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A USD 1 billion guarantee could crowd in up to USD 15 billion of investments for 20 gigawatts (GW) of solar PV capacity in more than 20 countries, says a study by Common Risk Mitigation Mechanism.
The CRMM is a multilateral market platform, which received initial support from 17 countries with high solar potential, including India, France, Australia, Mali, Namibia, and Nigeria.
The was study released yesterday at the India Pavilion at the COP23 climate negotiations in Bonn, according to an officials statement here today.
It outlines the 20 GW plan as a pilot phase with its eventual aim to leverage billions of dollars of impact capital to catalyse USD 1 trillion of domestic and international private institutional capital, and transform global renewable energy markets.
If successful, the CRMM could help build over 1 terrawatt (TW), or 1000 GW, of solar power generation capacity in low and middle-income countries by 2030, it said.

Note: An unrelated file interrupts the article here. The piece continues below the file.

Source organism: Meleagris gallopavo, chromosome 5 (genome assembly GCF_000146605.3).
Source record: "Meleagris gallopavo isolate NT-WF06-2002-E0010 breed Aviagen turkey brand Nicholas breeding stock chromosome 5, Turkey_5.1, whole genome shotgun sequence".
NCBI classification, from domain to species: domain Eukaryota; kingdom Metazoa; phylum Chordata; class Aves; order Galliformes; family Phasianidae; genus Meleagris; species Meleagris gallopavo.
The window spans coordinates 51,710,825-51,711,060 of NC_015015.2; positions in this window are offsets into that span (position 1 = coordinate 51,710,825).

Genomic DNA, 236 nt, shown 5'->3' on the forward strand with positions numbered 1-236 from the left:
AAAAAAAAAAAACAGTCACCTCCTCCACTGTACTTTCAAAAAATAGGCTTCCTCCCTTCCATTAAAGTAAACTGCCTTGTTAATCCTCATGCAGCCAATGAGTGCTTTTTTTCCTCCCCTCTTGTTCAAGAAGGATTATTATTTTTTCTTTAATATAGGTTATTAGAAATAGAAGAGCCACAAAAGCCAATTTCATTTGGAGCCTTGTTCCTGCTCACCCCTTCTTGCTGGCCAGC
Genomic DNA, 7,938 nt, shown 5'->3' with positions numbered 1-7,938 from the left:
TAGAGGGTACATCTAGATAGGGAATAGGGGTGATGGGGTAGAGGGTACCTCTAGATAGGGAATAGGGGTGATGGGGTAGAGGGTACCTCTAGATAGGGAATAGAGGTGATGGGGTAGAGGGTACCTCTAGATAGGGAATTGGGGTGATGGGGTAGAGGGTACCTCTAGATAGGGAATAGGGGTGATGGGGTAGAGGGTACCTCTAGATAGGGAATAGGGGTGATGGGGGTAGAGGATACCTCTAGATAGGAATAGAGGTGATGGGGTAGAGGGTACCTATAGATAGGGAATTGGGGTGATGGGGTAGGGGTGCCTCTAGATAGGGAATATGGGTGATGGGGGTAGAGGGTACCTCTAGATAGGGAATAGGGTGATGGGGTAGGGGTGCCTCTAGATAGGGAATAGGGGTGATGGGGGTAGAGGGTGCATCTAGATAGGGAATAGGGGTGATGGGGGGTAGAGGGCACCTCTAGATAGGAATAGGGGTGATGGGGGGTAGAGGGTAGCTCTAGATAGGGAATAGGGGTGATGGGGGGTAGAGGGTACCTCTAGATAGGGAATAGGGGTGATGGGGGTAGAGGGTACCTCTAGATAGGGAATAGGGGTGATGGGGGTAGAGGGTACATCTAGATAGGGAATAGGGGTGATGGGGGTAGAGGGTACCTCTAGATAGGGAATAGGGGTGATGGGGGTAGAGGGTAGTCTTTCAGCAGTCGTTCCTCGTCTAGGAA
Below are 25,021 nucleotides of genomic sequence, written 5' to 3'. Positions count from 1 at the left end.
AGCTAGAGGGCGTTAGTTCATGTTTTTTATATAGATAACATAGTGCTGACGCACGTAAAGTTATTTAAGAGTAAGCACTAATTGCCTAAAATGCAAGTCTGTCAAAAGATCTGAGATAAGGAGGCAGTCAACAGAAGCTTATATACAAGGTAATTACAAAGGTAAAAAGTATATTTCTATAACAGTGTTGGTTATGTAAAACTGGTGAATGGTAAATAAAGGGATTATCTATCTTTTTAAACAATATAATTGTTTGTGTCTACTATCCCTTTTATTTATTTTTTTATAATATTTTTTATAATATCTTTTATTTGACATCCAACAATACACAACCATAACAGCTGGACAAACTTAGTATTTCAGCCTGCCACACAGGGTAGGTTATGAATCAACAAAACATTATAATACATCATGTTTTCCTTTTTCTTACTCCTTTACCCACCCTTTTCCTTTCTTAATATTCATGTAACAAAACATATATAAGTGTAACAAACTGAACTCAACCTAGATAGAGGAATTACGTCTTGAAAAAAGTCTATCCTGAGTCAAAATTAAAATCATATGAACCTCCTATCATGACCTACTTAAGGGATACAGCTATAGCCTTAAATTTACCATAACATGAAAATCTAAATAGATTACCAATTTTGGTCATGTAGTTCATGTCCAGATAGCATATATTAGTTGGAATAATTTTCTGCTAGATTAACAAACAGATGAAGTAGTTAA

A multi-stakeholder Taskforce comprising the Council on Energy, Environment and Water (CEEW), the Confederation of Indian Industry (CII), the Currency Exchange Fund (TCX), and the Terrawatt Initiative (TWI) designed the feasibility study on the request of 17 signatory countries of the International Solar Alliance.
The study also presents recommendations to governments of low and middle-income countries to accelerate their solar energy generation capacity, at scale and in local currency.
The idea is to develop a sustainable financial ecosystem, centred around an international guarantee mechanism, which could pool various types of risks and pool projects across many countries to lower the costs of hedging against those risks.
Financing of solar power generation assets in a majority of developing countries suffers from a lack of risk mitigation tools, a high perception of risk among investors, high transaction costs, small project sizes, and lack of scale, it said.
(This story has not been edited by Business Standard staff and is auto-generated from a syndicated feed.)